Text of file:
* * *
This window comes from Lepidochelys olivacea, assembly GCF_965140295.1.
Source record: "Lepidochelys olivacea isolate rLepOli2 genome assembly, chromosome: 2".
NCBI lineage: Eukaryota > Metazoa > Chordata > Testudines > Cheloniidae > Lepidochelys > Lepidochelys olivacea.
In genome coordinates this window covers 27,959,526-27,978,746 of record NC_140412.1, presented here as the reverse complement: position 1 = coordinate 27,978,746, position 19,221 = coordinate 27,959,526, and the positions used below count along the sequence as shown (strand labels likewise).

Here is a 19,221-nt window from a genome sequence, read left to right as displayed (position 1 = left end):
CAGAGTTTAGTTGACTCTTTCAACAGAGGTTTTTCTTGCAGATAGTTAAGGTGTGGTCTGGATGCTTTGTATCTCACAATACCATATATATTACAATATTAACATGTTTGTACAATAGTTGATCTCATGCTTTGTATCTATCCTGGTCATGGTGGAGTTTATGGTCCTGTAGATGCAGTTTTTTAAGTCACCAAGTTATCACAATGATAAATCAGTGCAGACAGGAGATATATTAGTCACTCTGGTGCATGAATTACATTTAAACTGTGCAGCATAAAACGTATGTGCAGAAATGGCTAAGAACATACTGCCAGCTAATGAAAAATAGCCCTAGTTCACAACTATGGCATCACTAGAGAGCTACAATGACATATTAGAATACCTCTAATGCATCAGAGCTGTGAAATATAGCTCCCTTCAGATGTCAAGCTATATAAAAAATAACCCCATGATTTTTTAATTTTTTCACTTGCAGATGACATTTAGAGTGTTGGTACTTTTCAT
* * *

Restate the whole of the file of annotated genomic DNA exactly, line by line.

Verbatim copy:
This window comes from Lepidochelys olivacea, assembly GCF_965140295.1.
Source record: "Lepidochelys olivacea isolate rLepOli2 genome assembly, chromosome: 2".
NCBI lineage: Eukaryota > Metazoa > Chordata > Testudines > Cheloniidae > Lepidochelys > Lepidochelys olivacea.
In genome coordinates this window covers 27,959,526-27,978,746 of record NC_140412.1, presented here as the reverse complement: position 1 = coordinate 27,978,746, position 19,221 = coordinate 27,959,526, and the positions used below count along the sequence as shown (strand labels likewise).

Here is a 19,221-nt window from a genome sequence, read left to right as displayed (position 1 = left end):
CAGAGTTTAGTTGACTCTTTCAACAGAGGTTTTTCTTGCAGATAGTTAAGGTGTGGTCTGGATGCTTTGTATCTCACAATACCATATATATTACAATATTAACATGTTTGTACAATAGTTGATCTCATGCTTTGTATCTATCCTGGTCATGGTGGAGTTTATGGTCCTGTAGATGCAGTTTTTTAAGTCACCAAGTTATCACAATGATAAATCAGTGCAGACAGGAGATATATTAGTCACTCTGGTGCATGAATTACATTTAAACTGTGCAGCATAAAACGTATGTGCAGAAATGGCTAAGAACATACTGCCAGCTAATGAAAAATAGCCCTAGTTCACAACTATGGCATCACTAGAGAGCTACAATGACATATTAGAATACCTCTAATGCATCAGAGCTGTGAAATATAGCTCCCTTCAGATGTCAAGCTATATAAAAAATAACCCCATGATTTTTTAATTTTTTCACTTGCAGATGACATTTAGAGTGTTGGTACTTTTCAT